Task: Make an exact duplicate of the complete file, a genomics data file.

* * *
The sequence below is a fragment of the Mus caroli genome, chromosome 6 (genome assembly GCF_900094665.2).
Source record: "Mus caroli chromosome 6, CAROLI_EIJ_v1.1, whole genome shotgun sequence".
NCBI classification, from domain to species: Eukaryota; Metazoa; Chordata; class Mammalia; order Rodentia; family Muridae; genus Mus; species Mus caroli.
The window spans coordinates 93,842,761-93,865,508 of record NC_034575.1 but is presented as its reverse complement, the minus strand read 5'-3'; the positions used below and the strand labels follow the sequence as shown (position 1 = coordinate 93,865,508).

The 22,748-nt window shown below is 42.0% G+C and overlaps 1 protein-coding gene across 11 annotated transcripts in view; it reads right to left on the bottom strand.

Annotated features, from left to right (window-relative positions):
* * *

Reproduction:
The sequence below is a fragment of the Mus caroli genome, chromosome 6 (genome assembly GCF_900094665.2).
Source record: "Mus caroli chromosome 6, CAROLI_EIJ_v1.1, whole genome shotgun sequence".
NCBI classification, from domain to species: Eukaryota; Metazoa; Chordata; class Mammalia; order Rodentia; family Muridae; genus Mus; species Mus caroli.
The window spans coordinates 93,842,761-93,865,508 of record NC_034575.1 but is presented as its reverse complement, the minus strand read 5'-3'; the positions used below and the strand labels follow the sequence as shown (position 1 = coordinate 93,865,508).

The 22,748-nt window shown below is 42.0% G+C and overlaps 1 protein-coding gene across 11 annotated transcripts in view; it reads right to left on the bottom strand.

Annotated features, from left to right (window-relative positions):